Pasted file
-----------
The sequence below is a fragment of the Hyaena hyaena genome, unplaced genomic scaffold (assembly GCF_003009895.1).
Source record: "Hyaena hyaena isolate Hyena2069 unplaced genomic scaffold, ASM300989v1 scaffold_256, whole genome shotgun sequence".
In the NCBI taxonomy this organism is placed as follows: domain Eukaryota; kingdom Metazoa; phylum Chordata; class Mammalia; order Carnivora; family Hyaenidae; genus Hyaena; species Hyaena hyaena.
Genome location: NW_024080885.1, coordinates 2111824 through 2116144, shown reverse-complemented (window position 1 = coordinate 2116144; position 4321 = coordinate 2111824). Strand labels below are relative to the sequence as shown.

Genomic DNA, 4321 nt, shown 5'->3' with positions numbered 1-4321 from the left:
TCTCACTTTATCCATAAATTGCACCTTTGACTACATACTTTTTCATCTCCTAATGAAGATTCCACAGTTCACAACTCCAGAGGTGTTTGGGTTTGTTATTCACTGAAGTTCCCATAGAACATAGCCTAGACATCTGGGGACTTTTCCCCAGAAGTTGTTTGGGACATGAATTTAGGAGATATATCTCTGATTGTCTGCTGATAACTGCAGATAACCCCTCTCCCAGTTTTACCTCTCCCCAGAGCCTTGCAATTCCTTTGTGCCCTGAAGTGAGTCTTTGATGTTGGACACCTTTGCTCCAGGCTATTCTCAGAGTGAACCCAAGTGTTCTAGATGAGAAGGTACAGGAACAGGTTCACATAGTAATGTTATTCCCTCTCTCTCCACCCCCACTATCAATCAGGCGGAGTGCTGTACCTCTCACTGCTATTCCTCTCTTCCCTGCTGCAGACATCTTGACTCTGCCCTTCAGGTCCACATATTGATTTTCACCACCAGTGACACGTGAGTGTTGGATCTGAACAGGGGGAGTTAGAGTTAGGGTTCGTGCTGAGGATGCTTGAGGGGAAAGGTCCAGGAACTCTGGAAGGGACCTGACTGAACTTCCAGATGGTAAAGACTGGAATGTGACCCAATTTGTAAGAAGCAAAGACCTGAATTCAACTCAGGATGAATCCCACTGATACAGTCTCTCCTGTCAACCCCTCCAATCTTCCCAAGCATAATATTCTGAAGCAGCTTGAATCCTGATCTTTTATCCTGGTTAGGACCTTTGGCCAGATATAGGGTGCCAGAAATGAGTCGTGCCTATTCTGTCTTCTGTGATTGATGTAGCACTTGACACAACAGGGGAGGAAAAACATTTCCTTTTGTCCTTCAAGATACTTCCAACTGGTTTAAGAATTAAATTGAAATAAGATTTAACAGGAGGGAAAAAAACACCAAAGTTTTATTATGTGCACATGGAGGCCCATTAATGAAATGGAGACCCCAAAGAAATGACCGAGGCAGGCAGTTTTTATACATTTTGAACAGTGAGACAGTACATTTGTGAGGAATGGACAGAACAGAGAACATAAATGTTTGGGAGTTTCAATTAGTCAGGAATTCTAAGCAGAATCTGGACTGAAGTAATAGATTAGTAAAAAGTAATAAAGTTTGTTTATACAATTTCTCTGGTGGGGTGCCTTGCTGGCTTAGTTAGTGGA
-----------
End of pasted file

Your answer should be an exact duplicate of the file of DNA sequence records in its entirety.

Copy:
The sequence below is a fragment of the Hyaena hyaena genome, unplaced genomic scaffold (assembly GCF_003009895.1).
Source record: "Hyaena hyaena isolate Hyena2069 unplaced genomic scaffold, ASM300989v1 scaffold_256, whole genome shotgun sequence".
In the NCBI taxonomy this organism is placed as follows: domain Eukaryota; kingdom Metazoa; phylum Chordata; class Mammalia; order Carnivora; family Hyaenidae; genus Hyaena; species Hyaena hyaena.
Genome location: NW_024080885.1, coordinates 2111824 through 2116144, shown reverse-complemented (window position 1 = coordinate 2116144; position 4321 = coordinate 2111824). Strand labels below are relative to the sequence as shown.

Genomic DNA, 4321 nt, shown 5'->3' with positions numbered 1-4321 from the left:
TCTCACTTTATCCATAAATTGCACCTTTGACTACATACTTTTTCATCTCCTAATGAAGATTCCACAGTTCACAACTCCAGAGGTGTTTGGGTTTGTTATTCACTGAAGTTCCCATAGAACATAGCCTAGACATCTGGGGACTTTTCCCCAGAAGTTGTTTGGGACATGAATTTAGGAGATATATCTCTGATTGTCTGCTGATAACTGCAGATAACCCCTCTCCCAGTTTTACCTCTCCCCAGAGCCTTGCAATTCCTTTGTGCCCTGAAGTGAGTCTTTGATGTTGGACACCTTTGCTCCAGGCTATTCTCAGAGTGAACCCAAGTGTTCTAGATGAGAAGGTACAGGAACAGGTTCACATAGTAATGTTATTCCCTCTCTCTCCACCCCCACTATCAATCAGGCGGAGTGCTGTACCTCTCACTGCTATTCCTCTCTTCCCTGCTGCAGACATCTTGACTCTGCCCTTCAGGTCCACATATTGATTTTCACCACCAGTGACACGTGAGTGTTGGATCTGAACAGGGGGAGTTAGAGTTAGGGTTCGTGCTGAGGATGCTTGAGGGGAAAGGTCCAGGAACTCTGGAAGGGACCTGACTGAACTTCCAGATGGTAAAGACTGGAATGTGACCCAATTTGTAAGAAGCAAAGACCTGAATTCAACTCAGGATGAATCCCACTGATACAGTCTCTCCTGTCAACCCCTCCAATCTTCCCAAGCATAATATTCTGAAGCAGCTTGAATCCTGATCTTTTATCCTGGTTAGGACCTTTGGCCAGATATAGGGTGCCAGAAATGAGTCGTGCCTATTCTGTCTTCTGTGATTGATGTAGCACTTGACACAACAGGGGAGGAAAAACATTTCCTTTTGTCCTTCAAGATACTTCCAACTGGTTTAAGAATTAAATTGAAATAAGATTTAACAGGAGGGAAAAAAACACCAAAGTTTTATTATGTGCACATGGAGGCCCATTAATGAAATGGAGACCCCAAAGAAATGACCGAGGCAGGCAGTTTTTATACATTTTGAACAGTGAGACAGTACATTTGTGAGGAATGGACAGAACAGAGAACATAAATGTTTGGGAGTTTCAATTAGTCAGGAATTCTAAGCAGAATCTGGACTGAAGTAATAGATTAGTAAAAAGTAATAAAGTTTGTTTATACAATTTCTCTGGTGGGGTGCCTTGCTGGCTTAGTTAGTGGA